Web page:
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Notre Dame Football

Notre Dame Was Ready, Failed to Execute

January 1, 2022

History repeats itself and for Notre Dame, the Irish coming up short in New Year's Six games was no different on Saturday as Oklahoma State walked out of State Farm Stadium with a 37-35 victory. 

It started with a bang as Notre Dame led 28-7 with 1:16 remaining in the first half. 

The following 31 minutes was similar to watching a Notre Dame basketball game as Oklahoma State unleashed a 30-0 run to take a 37-28 lead. 

Cowboys quarterback Spencer Sanders hooked up with Tay Martin 10 times for 104 yards and three scores as the duo attacked Irish cornerback Clarence Lewis. 

Notre Dame head coach Marcus Freeman acknowledged the big plays and showed why he's beloved by his team as he didn't throw the sophomore cornerback under the bus.

"You know what," stated Freeman. "I trust [Clarence]. You know, [Tay Martin] made some plays. He's a heck of a player. We got to do a better job - maybe mixing it up. 

"But you know what, C-Lew is gonna do great things for us and he's done great things for us. You know what, I wouldn't trade him for the world."

Yet, this game was different. The Irish jumped on an opponent in a big game and had a chance to go into halftime with a 21-point advantage. 

Notre Dame then fell into the team it was earlier in the year as Oklahoma State scored with :37 seconds to go before the half to cut the lead to 28-14. 

Is it coaching? Is it a lack of execution? Or is the lack of a true killer instinct? 

Notre Dame linebacker Drew White felt execution failed the Irish in his final game in the blue and gold. 

"At the end of the day, I don't think -- many times we were outschemed," stated White. "I think it came down to just executing and making tackles and covering guys. That's really what it came down to." 

Oklahoma State may have outschemed the Irish by going with tempo as the Cowboys were able to push the gas and ran 57 plays in the second half. 

One can easily argue that Oklahoma State's offense executed better and allowed the Cowboys to run tempo by earning first downs. 

You can talk in circles, but one aspect is evident. Notre Dame has to make more plays on both sides of the ball to win against top competition. 

White didn't feel the tempo impact Notre Dame's communication and tipped his cap as Oklahoma State simply made plays in 1-on-1 situations, whether an open field tackle or a 50-50 ball.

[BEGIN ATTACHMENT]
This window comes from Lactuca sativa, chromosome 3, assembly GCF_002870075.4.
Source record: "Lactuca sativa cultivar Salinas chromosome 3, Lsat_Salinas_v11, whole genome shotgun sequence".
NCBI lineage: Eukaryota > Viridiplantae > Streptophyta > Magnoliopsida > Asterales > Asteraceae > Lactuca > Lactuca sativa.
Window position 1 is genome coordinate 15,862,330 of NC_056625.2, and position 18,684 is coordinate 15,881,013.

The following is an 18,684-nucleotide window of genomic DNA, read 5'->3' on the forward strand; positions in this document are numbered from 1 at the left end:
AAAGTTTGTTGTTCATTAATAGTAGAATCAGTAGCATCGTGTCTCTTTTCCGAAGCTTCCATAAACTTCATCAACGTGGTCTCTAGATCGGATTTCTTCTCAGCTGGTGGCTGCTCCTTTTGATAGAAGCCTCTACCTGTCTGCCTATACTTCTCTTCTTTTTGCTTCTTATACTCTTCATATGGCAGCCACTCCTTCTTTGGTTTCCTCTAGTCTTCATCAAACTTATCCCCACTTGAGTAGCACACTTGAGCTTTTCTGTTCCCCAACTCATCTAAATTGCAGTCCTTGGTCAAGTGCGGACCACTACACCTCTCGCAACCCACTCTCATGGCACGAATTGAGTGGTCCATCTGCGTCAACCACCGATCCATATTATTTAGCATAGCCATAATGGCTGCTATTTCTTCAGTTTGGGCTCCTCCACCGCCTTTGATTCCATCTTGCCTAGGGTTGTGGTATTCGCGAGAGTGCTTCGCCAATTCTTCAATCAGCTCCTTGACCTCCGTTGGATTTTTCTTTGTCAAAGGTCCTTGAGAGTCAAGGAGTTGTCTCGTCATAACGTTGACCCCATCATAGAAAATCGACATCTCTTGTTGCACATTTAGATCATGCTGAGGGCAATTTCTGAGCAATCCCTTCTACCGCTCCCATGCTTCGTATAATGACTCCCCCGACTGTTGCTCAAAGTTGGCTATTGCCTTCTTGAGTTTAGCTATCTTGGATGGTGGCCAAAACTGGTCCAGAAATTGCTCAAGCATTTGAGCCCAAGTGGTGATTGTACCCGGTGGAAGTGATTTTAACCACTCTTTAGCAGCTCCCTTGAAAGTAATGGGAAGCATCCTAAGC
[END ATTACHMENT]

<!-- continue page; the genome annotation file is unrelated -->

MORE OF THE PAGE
"There might have been a couple of times where we felt short of getting the communication and getting lined up, but I think as an overall, I really don't think that was the problem on defense," explained White. "I think it was more of just executing. On the 50-50 balls, you've got to make a play. They've got to be ours. On the tackling, by the first level and second level, you've got to tackle the quarterback, you've got to tackle the running back. 

"I want to give credit to those athletes, too. Sometimes when the offense makes big plays, everyone is quick to say the defense made a mistake. I've got to give hats off and praise to the Oklahoma State offense for having playmakers and really making good plays, making explosive plays when they had to."

On offense, quarterback Jack Coan set records for most passing attempts and yards in a Fiesta Bowl, along with tying the record for touchdowns. 

Coan finished his final collegiate game going 38-of-68 for 509 yards, five touchdowns and one interception.

The interception was a backbreaker as it came deep inside Oklahoma State territory with 6:35 remaining in the game and the Irish down six points. 

"I just thought I was going to be able to backdoor the guy," recalled Coan. "Obviously, he read my eyes well and came back on it. At the end of the day, it's tough; and I should have probably worked outside and threw to somebody else, but that's football." 

The graduate transfer also felt much like White when it came down to why the Irish fell in Arizona. 

"Honestly, I feel like they were just making more plays, to be honest," said Coan. "I don't think they were doing anything crazy to confuse me or the offense. 

"At the end of the day, they were just making plays and we weren't. I would say that was the biggest thing." 

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